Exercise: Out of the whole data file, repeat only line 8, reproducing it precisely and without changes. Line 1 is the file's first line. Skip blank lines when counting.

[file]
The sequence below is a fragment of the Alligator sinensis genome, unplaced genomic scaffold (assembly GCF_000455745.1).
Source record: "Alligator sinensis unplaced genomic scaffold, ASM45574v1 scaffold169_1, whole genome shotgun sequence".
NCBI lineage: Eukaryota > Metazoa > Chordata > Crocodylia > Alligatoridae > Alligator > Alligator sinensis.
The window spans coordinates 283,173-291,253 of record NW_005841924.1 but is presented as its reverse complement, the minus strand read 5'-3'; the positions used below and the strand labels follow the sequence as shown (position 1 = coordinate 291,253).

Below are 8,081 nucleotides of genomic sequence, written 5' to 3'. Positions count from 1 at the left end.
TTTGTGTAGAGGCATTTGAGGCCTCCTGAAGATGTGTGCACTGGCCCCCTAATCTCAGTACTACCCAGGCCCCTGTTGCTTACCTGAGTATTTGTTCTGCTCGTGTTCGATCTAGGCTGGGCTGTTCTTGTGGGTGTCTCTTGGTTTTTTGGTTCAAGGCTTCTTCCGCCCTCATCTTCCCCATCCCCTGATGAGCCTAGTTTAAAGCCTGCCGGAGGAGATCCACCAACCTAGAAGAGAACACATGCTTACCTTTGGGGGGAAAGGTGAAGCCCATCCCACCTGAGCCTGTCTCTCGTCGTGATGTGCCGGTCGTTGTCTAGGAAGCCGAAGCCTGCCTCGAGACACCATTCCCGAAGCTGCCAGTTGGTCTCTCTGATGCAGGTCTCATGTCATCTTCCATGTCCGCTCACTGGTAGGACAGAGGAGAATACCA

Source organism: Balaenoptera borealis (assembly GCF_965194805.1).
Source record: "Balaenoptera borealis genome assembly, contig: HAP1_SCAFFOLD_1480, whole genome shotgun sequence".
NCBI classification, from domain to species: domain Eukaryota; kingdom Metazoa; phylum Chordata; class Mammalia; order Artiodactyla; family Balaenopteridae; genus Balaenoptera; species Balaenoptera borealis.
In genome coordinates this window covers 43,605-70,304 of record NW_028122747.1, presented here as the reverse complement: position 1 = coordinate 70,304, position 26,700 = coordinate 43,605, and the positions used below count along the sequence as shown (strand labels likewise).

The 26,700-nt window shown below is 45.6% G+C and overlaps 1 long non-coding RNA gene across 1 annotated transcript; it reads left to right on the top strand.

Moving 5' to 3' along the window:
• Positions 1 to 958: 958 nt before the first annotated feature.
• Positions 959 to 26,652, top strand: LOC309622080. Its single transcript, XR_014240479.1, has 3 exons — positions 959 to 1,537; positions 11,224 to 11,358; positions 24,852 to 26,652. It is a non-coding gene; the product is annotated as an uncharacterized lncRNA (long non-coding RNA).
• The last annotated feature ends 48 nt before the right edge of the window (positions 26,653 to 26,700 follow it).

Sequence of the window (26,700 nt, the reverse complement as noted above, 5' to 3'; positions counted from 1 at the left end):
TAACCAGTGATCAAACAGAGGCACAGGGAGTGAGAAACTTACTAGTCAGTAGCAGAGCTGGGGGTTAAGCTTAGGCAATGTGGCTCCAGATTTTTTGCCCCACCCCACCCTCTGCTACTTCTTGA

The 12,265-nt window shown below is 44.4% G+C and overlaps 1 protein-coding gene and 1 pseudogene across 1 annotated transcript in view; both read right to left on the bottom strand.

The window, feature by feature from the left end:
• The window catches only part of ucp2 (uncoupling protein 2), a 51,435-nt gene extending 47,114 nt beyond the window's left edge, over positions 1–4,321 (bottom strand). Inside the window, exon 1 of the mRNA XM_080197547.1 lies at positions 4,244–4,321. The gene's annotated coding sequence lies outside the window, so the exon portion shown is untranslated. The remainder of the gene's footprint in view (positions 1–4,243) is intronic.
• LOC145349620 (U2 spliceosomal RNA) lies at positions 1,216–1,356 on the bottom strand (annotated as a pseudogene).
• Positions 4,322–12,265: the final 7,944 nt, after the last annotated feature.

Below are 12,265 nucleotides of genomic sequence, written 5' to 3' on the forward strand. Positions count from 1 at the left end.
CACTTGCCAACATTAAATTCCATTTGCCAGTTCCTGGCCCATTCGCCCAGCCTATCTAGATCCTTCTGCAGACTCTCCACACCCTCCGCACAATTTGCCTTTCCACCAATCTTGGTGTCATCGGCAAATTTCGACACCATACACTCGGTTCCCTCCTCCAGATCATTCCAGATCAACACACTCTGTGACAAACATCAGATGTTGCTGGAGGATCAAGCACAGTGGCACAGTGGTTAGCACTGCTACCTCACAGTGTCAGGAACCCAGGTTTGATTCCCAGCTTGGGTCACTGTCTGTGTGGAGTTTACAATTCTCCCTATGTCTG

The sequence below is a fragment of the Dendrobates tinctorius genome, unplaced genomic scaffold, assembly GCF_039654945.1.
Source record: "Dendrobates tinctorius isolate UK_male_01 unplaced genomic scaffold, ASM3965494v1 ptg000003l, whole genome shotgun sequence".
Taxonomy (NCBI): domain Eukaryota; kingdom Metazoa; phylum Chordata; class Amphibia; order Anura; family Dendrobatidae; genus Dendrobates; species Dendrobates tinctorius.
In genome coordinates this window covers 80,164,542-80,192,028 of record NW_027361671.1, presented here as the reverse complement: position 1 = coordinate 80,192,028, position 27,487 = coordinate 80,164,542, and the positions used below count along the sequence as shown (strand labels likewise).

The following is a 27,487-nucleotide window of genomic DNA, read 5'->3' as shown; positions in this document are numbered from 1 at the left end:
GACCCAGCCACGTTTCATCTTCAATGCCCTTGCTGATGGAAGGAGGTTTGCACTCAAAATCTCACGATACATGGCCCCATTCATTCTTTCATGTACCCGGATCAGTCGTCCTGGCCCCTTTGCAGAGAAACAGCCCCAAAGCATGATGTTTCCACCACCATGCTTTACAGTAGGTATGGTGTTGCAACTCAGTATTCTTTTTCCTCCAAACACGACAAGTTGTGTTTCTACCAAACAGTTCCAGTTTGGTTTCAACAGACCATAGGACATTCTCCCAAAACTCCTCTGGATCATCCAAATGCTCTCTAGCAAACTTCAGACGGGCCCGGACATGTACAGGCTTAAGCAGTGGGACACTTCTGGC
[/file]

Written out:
Source record: "Balaenoptera borealis genome assembly, contig: HAP1_SCAFFOLD_1480, whole genome shotgun sequence".